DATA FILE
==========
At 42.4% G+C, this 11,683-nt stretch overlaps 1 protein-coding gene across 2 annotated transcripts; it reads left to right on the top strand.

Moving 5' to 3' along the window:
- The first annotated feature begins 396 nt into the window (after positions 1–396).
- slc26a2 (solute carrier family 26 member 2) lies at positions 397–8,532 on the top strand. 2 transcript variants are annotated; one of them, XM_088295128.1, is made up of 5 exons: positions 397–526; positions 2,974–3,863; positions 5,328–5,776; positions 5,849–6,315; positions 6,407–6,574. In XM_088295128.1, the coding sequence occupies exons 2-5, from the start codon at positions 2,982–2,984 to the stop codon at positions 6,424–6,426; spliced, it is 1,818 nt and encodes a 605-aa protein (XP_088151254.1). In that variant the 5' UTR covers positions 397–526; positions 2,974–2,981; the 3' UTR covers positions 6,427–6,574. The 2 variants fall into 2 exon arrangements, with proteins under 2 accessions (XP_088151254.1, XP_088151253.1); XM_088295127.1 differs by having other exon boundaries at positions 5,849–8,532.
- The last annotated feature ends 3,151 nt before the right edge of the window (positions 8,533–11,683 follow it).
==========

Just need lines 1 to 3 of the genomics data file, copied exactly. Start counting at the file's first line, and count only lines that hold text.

At 42.4% G+C, this 11,683-nt stretch overlaps 1 protein-coding gene across 2 annotated transcripts; it reads left to right on the top strand.

Moving 5' to 3' along the window:
- The first annotated feature begins 396 nt into the window (after positions 1–396).